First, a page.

I have read many books on the Yukon, but this is different. It is the gallant personality of the author which shines on every page, and makes her chronicle a saga of the High North.
--Robert Service, poet The Cremation of Sam McGee
In 1907, Laura Beatrice Berton, a 29-year-old kindergarten teacher, left her comfortable life in Toronto Ontario to teach in a Yukon mining town. She fell in love with the North--and with a northerner--and made Dawson City her home for the next 25 years. I Married the Klondike is her classic and enduring memoir.

When she first arrived by steamboat in Dawson City, Berton expected to find a rough mining town full of grizzled miners, scarlet-clad Mounties and dance-hall girls. And while these and other memorable characters did abound, she quickly discovered why the town was nicknamed the Paris of the North. Although the gold rush was over, the townsfolk still clung to the lavishness of the city's golden era and the young teacher soon found herself hosting tea parties once a month, attending formal dinners, dancing the minuet at fancy balls and going on elaborate sleighing parties. In the background a famous poet wrote ballads on his cabin wall, an archbishop lost on the tundra ate his boots to survive and men living on dreams of riches grew old panning the creeks for gold.

While thousands of people left the Klondike each October on the last boat out and Dawson City slowly decayed around her, the author remained true to her northern home. Humorous, poignant and filled with stories of both drudgery and decadence, I Married the Klondike is an unforgettable book by a brave and intelligent woman.

I have read many books on the Yukon, but this is different. It is the gallant personality of the author which shines on every page, and makes her chronicle a saga of the High North.
--Robert Service, poet The Cremation of Sam McGee
In 1907, Laura Beatrice Berton, a 29-year-old kindergarten teacher, left her comfortable life in Toronto Ontario to teach in a Yukon mining town. She fell in love with the North--and with a northerner--and made Dawson City her home for the next 25 years. I Married the Klondike is her classic and enduring memoir.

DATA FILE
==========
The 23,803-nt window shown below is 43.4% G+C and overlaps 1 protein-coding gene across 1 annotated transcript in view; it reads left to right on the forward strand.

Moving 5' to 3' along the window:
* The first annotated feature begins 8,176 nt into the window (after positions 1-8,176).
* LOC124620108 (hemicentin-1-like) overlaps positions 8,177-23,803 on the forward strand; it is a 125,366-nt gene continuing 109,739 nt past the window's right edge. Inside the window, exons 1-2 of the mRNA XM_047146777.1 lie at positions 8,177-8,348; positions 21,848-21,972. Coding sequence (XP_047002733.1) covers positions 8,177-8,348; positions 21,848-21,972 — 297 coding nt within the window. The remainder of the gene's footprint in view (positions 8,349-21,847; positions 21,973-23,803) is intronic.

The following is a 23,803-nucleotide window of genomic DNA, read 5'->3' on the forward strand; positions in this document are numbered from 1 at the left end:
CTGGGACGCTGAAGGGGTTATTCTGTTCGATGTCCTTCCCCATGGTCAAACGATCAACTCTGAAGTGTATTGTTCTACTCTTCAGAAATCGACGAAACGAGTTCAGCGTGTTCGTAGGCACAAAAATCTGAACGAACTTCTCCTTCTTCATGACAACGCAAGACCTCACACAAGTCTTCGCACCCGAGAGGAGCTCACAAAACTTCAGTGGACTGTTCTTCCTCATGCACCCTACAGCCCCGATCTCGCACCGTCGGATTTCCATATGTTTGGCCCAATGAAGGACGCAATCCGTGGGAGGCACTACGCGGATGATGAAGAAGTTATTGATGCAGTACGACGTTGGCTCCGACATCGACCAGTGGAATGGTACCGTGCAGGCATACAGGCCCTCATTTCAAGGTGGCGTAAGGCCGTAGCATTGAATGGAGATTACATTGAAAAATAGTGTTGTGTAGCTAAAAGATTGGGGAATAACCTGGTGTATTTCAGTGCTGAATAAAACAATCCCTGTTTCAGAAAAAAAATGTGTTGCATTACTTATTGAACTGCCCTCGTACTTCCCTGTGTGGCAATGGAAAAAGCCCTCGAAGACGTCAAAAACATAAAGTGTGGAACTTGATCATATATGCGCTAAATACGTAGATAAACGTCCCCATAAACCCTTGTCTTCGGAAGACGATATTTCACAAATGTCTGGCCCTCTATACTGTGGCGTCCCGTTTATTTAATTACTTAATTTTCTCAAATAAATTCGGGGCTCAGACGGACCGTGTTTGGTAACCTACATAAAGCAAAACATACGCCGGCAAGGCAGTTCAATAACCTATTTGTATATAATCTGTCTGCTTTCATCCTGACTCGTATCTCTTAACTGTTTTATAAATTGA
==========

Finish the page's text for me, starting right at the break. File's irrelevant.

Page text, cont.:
When she first arrived by steamboat in Dawson City, Berton expected to find a rough mining town full of grizzled miners, scarlet-clad Mounties and dance-hall girls. And while these and other memorable characters did abound, she quickly discovered why the town was nicknamed the Paris of the North. Although the gold rush was over, the townsfolk still clung to the lavishness of the city's golden era and the young teacher soon found herself hosting tea parties once a month, attending formal dinners, dancing the minuet at fancy balls and going on elaborate sleighing parties. In the background a famous poet wrote ballads on his cabin wall, an archbishop lost on the tundra ate his boots to survive and men living on dreams of riches grew old panning the creeks for gold.

While thousands of people left the Klondike each October on the last boat out and Dawson City slowly decayed around her, the author remained true to her northern home. Humorous, poignant and filled with stories of both drudgery and decadence, I Married the Klondike is an unforgettable book by a brave and intelligent woman.

I have read many books on the Yukon, but this is different. It is the gallant personality of the author which shines on every page, and makes her chronicle a saga of the High North.
--Robert Service, poet The Cremation of Sam McGee
In 1907, Laura Beatrice Berton, a 29-year-old kindergarten teacher, left her comfortable life in Toronto Ontario to teach in a Yukon mining town. She fell in love with the North--and with a northerner--and made Dawson City her home for the next 25 years. I Married the Klondike is her classic and enduring memoir.

When she first arrived by steamboat in Dawson City, Berton expected to find a rough mining town full of grizzled miners, scarlet-clad Mounties and dance-hall girls. And while these and other memorable characters did abound, she quickly discovered why the town was nicknamed the Paris of the North. Although the gold rush was over, the townsfolk still clung to the lavishness of the city's golden era and the young teacher soon found herself hosting tea parties once a month, attending formal dinners, dancing the minuet at fancy balls and going on elaborate sleighing parties. In the background a famous poet wrote ballads on his cabin wall, an archbishop lost on the tundra ate his boots to survive and men living on dreams of riches grew old panning the creeks for gold.

While thousands of people left the Klondike each October on the last boat out and Dawson City slowly decayed around her, the author remained true to her northern home. Humorous, poignant and filled with stories of both drudgery and decadence, I Married the Klondike is an unforgettable book by a brave and intelligent woman.

I have read many books on the Yukon, but this is different. It is the gallant personality of the author which shines on every page, and makes her chronicle a saga of the High North.
--Robert Service, poet The Cremation of Sam McGee